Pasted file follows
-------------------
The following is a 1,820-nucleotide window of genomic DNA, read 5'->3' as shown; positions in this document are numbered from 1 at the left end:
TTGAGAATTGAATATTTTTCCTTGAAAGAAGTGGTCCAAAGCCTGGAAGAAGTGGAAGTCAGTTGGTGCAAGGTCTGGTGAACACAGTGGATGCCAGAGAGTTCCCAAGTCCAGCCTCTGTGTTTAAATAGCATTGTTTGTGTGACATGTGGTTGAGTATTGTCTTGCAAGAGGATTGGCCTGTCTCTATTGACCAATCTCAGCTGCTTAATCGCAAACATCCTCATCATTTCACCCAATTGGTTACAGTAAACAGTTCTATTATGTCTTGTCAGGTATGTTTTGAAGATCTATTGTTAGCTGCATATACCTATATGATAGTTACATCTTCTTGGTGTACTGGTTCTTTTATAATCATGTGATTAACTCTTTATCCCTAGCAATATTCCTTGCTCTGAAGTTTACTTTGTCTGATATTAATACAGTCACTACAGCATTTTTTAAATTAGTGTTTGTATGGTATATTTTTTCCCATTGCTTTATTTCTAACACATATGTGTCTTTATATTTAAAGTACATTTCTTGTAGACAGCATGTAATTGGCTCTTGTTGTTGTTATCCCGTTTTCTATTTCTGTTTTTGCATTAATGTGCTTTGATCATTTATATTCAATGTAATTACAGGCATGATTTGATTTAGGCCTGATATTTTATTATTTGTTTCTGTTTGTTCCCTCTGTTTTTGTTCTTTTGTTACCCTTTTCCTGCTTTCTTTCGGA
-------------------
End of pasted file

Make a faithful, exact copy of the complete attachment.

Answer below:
The following is a 1,820-nucleotide window of genomic DNA, read 5'->3' as shown; positions in this document are numbered from 1 at the left end:
TTGAGAATTGAATATTTTTCCTTGAAAGAAGTGGTCCAAAGCCTGGAAGAAGTGGAAGTCAGTTGGTGCAAGGTCTGGTGAACACAGTGGATGCCAGAGAGTTCCCAAGTCCAGCCTCTGTGTTTAAATAGCATTGTTTGTGTGACATGTGGTTGAGTATTGTCTTGCAAGAGGATTGGCCTGTCTCTATTGACCAATCTCAGCTGCTTAATCGCAAACATCCTCATCATTTCACCCAATTGGTTACAGTAAACAGTTCTATTATGTCTTGTCAGGTATGTTTTGAAGATCTATTGTTAGCTGCATATACCTATATGATAGTTACATCTTCTTGGTGTACTGGTTCTTTTATAATCATGTGATTAACTCTTTATCCCTAGCAATATTCCTTGCTCTGAAGTTTACTTTGTCTGATATTAATACAGTCACTACAGCATTTTTTAAATTAGTGTTTGTATGGTATATTTTTTCCCATTGCTTTATTTCTAACACATATGTGTCTTTATATTTAAAGTACATTTCTTGTAGACAGCATGTAATTGGCTCTTGTTGTTGTTATCCCGTTTTCTATTTCTGTTTTTGCATTAATGTGCTTTGATCATTTATATTCAATGTAATTACAGGCATGATTTGATTTAGGCCTGATATTTTATTATTTGTTTCTGTTTGTTCCCTCTGTTTTTGTTCTTTTGTTACCCTTTTCCTGCTTTCTTTCGGA